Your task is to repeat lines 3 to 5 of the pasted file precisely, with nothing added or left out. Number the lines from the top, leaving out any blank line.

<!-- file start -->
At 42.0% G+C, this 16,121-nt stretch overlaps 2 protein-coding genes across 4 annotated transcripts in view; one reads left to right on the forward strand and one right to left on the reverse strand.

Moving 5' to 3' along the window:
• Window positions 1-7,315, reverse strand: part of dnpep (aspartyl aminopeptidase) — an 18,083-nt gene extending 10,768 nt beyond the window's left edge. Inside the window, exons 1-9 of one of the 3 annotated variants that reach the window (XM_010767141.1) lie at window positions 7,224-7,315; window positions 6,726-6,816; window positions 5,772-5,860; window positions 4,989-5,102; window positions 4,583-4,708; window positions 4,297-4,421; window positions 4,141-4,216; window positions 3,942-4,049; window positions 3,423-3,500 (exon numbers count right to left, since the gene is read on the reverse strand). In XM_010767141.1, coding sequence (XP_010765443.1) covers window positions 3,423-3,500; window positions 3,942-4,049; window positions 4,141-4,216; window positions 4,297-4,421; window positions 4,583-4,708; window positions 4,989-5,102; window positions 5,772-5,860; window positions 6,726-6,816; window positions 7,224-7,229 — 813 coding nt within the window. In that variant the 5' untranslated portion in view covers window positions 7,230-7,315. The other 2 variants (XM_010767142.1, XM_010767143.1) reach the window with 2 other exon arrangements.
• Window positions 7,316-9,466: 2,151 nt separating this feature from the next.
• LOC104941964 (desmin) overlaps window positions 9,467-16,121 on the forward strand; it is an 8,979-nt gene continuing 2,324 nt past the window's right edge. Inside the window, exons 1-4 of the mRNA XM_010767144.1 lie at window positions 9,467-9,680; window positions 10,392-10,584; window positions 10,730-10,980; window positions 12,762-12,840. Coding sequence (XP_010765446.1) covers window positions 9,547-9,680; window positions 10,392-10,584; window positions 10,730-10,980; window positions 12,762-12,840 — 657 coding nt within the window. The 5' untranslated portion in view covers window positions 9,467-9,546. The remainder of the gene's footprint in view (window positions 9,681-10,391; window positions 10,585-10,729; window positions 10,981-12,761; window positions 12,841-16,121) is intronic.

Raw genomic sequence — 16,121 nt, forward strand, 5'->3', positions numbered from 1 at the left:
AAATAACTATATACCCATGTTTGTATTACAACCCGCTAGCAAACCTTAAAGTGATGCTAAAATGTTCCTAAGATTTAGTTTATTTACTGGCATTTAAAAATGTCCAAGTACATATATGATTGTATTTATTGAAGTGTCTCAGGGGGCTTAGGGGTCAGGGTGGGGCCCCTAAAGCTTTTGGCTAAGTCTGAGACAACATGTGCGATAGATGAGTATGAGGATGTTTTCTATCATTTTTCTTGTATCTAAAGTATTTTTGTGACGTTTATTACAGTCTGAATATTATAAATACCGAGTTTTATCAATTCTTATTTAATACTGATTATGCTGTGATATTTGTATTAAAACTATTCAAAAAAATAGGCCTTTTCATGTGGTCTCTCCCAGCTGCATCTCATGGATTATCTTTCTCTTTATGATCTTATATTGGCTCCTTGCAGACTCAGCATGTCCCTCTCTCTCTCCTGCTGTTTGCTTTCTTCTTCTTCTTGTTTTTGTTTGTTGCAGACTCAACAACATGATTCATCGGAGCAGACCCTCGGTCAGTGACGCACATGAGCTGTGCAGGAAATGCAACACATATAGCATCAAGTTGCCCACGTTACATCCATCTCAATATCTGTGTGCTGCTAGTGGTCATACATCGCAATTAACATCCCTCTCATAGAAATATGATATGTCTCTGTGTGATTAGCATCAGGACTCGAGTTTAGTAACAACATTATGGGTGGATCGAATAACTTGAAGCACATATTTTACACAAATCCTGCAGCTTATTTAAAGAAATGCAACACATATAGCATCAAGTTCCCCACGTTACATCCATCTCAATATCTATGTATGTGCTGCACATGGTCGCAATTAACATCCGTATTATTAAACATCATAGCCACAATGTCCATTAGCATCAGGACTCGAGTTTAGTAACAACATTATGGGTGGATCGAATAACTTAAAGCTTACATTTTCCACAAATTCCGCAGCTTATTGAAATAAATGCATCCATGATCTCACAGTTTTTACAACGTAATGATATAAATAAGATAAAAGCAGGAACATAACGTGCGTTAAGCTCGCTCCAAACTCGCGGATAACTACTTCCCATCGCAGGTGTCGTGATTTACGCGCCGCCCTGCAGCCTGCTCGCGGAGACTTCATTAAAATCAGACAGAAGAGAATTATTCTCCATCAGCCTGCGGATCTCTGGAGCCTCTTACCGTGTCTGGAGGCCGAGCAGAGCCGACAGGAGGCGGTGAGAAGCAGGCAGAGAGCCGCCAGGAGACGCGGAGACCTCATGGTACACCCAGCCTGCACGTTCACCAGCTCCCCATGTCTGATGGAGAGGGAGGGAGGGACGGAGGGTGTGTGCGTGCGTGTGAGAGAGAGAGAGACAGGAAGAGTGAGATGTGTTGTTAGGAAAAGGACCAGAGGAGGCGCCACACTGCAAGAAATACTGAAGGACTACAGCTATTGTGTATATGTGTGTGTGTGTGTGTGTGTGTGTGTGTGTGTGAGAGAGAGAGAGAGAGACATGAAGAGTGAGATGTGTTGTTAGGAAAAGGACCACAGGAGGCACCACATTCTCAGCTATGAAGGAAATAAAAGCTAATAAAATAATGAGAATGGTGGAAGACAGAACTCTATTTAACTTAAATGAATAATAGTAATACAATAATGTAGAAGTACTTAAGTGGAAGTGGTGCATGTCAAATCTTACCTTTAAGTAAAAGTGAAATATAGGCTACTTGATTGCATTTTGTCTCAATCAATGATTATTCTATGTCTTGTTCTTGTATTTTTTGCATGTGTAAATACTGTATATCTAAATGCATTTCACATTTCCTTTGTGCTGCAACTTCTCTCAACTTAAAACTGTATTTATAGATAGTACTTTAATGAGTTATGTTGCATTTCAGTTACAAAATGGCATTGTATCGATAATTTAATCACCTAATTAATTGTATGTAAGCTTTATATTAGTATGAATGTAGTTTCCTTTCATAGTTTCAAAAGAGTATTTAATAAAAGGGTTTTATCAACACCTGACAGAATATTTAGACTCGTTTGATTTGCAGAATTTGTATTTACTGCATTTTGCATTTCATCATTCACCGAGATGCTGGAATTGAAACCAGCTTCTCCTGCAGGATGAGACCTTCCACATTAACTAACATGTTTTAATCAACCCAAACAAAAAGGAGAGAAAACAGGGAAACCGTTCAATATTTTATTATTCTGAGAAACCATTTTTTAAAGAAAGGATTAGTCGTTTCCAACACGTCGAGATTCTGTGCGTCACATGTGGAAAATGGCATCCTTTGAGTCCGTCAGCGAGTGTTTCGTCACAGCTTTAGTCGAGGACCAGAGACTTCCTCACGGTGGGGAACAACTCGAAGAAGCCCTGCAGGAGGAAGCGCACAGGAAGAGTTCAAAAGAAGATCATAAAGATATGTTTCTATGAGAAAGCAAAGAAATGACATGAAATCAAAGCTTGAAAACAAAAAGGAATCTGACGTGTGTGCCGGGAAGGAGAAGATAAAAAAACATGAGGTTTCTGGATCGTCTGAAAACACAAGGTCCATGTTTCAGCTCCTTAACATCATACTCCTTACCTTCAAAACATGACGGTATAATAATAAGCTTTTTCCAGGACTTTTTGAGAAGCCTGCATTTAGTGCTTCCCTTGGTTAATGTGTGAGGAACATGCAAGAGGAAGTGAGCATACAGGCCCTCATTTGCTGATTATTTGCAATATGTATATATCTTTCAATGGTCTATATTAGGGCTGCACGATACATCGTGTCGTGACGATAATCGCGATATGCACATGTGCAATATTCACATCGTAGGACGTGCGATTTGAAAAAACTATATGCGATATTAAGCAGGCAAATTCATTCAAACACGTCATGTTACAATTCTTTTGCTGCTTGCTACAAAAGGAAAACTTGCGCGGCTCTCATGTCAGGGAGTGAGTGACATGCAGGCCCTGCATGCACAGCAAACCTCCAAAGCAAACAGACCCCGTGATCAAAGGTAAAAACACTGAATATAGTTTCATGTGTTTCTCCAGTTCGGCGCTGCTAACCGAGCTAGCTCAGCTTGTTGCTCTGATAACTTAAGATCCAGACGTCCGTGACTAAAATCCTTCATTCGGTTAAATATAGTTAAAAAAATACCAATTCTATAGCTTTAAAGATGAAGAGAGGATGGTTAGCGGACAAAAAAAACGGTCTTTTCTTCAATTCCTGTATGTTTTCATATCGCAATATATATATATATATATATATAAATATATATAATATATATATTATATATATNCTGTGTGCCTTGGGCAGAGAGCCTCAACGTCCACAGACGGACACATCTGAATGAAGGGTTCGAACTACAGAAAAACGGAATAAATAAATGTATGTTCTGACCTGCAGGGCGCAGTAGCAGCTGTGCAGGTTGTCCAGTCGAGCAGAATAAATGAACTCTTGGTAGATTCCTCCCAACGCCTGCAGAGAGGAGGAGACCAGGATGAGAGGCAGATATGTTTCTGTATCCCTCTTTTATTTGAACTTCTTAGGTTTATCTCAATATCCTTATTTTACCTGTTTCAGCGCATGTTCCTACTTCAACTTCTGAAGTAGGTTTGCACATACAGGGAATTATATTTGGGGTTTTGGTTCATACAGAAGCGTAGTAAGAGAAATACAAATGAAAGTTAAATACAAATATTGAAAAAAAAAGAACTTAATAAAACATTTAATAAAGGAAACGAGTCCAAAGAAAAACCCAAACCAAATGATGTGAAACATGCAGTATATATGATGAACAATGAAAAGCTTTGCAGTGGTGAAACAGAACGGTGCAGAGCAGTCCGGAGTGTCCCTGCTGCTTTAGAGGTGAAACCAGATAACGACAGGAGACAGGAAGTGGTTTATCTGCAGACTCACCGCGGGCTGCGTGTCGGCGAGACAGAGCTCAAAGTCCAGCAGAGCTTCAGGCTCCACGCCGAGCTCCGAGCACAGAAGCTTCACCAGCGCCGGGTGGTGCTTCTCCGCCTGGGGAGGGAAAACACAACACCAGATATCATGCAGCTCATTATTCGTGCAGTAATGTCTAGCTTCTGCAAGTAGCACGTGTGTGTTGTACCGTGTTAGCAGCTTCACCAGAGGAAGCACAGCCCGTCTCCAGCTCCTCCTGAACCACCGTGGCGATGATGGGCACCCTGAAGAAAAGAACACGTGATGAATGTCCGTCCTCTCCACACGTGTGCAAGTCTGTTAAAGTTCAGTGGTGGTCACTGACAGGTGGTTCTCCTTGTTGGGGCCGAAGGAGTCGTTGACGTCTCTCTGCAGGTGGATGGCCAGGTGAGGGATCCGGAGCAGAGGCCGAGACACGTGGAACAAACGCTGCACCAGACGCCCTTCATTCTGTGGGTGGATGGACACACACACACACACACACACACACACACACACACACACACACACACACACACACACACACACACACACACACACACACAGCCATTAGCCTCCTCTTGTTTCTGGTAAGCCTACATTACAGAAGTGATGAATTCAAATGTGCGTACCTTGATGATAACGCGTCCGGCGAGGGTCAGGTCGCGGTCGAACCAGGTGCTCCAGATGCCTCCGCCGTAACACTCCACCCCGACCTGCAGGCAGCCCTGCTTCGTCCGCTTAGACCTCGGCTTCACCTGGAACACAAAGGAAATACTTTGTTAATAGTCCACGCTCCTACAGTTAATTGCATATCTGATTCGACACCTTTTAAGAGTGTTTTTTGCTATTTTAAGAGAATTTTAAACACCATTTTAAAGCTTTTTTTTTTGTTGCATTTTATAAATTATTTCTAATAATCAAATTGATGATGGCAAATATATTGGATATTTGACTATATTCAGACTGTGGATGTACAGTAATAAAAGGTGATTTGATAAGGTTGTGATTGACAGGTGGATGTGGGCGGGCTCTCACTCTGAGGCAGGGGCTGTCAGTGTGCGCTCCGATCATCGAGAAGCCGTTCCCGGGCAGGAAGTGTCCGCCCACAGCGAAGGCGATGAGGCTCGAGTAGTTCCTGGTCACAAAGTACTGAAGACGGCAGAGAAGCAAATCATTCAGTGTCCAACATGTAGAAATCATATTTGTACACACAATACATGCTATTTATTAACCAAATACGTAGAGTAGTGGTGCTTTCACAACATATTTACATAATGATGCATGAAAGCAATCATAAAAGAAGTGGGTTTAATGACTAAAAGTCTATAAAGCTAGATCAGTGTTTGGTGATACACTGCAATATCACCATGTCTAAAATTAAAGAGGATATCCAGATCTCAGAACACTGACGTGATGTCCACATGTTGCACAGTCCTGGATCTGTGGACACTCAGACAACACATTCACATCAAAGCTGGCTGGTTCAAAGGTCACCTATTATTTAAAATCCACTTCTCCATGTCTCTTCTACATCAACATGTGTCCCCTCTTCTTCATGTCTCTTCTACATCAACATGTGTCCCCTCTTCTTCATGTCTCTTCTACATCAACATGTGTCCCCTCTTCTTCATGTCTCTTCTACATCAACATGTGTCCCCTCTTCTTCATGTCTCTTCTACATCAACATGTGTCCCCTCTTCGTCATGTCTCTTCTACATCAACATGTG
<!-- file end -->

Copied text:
• Window positions 1-7,315, reverse strand: part of dnpep (aspartyl aminopeptidase) — an 18,083-nt gene extending 10,768 nt beyond the window's left edge. Inside the window, exons 1-9 of one of the 3 annotated variants that reach the window (XM_010767141.1) lie at window positions 7,224-7,315; window positions 6,726-6,816; window positions 5,772-5,860; window positions 4,989-5,102; window positions 4,583-4,708; window positions 4,297-4,421; window positions 4,141-4,216; window positions 3,942-4,049; window positions 3,423-3,500 (exon numbers count right to left, since the gene is read on the reverse strand). In XM_010767141.1, coding sequence (XP_010765443.1) covers window positions 3,423-3,500; window positions 3,942-4,049; window positions 4,141-4,216; window positions 4,297-4,421; window positions 4,583-4,708; window positions 4,989-5,102; window positions 5,772-5,860; window positions 6,726-6,816; window positions 7,224-7,229 — 813 coding nt within the window. In that variant the 5' untranslated portion in view covers window positions 7,230-7,315. The other 2 variants (XM_010767142.1, XM_010767143.1) reach the window with 2 other exon arrangements.
• Window positions 7,316-9,466: 2,151 nt separating this feature from the next.
• LOC104941964 (desmin) overlaps window positions 9,467-16,121 on the forward strand; it is an 8,979-nt gene continuing 2,324 nt past the window's right edge. Inside the window, exons 1-4 of the mRNA XM_010767144.1 lie at window positions 9,467-9,680; window positions 10,392-10,584; window positions 10,730-10,980; window positions 12,762-12,840. Coding sequence (XP_010765446.1) covers window positions 9,547-9,680; window positions 10,392-10,584; window positions 10,730-10,980; window positions 12,762-12,840 — 657 coding nt within the window. The 5' untranslated portion in view covers window positions 9,467-9,546. The remainder of the gene's footprint in view (window positions 9,681-10,391; window positions 10,585-10,729; window positions 10,981-12,761; window positions 12,841-16,121) is intronic.